Serving the Southern Illinois University community since 1916.

The Daily Egyptian

Serving the Southern Illinois University community since 1916.

The Daily Egyptian

Serving the Southern Illinois University community since 1916.

The Daily Egyptian

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Fierce: Musical Theatre presents “The 25th Annual Putnam County Spelling Bee”

Dominique Martinez-Powell
Cast of Spelling Bee practices a scene from The 25th Annual Putnam County Spelling Bee Musical on stage Oct. 25, 2023 at the Old Baptist Foundation Building in Carbondale, Illinois.

The cast and crew involved in Fierce: Musical Theatre’s fall production have been working tirelessly to prepare for their upcoming show with vocal exercises, prop testing and lots of laughs.

This year, the RSO will be performing its production of “The 25th Annual Putnam County Spelling Bee” to audiences on Nov. 3-4 at 7:30 p.m. and Nov. 5 at 2 p.m. at Old Baptist Foundation.

This musical follows a group of students who are competing to become a spelling bee champion and to win a spot in the national spelling bee. Each of the six spellers share stories of their home lives and the pressure they feel to live up to expectations, while uniting in their passion for spelling. Critics have noted the story’s wit and humor can entertain a broad audience of people.


Gillian Corpuz, one of the directors and a choreographer for the show, said that the goal is to bring the story and musical theater in general to the SIU student community.

“Our RSO is very focused on allowing people who are not theater majors to perform and experience theater,” Corpuz said. “So we’re really excited to be able to share this really funny story with SIU.”

They want to be able to connect people who may not typically be able to perform, and develop bonds that will last longer than the show’s run. To do this, they spend hours getting to know each other, rehearsing and pushing each other to refine their skills.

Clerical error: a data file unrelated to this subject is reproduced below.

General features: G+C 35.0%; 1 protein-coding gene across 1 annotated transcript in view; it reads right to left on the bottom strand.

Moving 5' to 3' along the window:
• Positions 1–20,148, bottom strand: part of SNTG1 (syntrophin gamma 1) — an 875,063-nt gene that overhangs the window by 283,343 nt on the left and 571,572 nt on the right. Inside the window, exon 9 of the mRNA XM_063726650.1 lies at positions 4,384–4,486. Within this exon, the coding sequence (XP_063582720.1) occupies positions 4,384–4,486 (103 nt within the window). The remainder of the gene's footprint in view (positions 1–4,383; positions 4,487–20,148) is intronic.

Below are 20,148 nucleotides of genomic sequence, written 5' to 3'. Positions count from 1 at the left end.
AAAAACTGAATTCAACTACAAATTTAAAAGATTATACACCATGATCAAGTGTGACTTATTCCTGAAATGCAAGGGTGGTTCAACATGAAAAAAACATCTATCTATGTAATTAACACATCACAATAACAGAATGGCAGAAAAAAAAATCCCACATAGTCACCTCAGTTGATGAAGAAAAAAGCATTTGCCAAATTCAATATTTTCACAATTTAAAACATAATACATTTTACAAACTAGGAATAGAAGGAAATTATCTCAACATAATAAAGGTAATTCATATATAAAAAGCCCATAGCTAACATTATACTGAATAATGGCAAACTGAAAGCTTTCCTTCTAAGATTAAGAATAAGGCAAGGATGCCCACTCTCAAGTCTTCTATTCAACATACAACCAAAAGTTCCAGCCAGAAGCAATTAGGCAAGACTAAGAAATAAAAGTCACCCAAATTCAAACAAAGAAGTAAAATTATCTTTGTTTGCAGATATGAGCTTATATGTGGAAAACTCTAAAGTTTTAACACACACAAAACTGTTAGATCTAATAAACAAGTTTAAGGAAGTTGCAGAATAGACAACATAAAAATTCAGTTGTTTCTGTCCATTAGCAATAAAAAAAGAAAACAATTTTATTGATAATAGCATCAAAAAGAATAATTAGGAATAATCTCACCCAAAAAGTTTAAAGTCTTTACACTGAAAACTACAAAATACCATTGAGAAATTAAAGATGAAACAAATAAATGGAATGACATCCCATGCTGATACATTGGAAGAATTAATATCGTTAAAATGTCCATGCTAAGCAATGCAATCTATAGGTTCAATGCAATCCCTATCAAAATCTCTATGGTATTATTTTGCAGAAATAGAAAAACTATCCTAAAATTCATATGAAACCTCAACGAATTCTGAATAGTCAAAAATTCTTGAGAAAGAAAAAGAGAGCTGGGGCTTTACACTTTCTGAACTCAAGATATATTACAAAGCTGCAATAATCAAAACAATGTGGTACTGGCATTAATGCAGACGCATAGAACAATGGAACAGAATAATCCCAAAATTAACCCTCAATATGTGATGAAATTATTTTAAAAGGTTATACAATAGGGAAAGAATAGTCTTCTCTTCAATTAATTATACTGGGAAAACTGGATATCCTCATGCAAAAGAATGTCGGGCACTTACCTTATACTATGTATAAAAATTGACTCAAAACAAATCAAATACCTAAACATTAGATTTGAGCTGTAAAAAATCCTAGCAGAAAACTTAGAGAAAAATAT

“Whenever you’re at this part in the rehearsal process, it’s always about building your chemistry and making sure that all of the different pieces that you’ve been rehearsing are coming together,” Corpuz said. “Meshing them all together to create one cohesive piece of theater. One cohesive show.”

While some members of the cast had little experience with the show before auditioning, others already had some prior introduction and fondness for the material.

Cast member Van Leonard said, “I’ve loved the show, and the character that I’m playing right now has been a dream role for me for a while. But even then, I got my script and I still had so much work to do for my character. I had to figure out his backstory, and figure out what motivates him and why he responds the way he does to other people.”

Leonard will portray Leaf Coneybear, who is homeschooled and comes from a large family. He has an emotional song about his insecurities and easily distracted nature which provides a backstory regarding the importance of this spelling bee to him.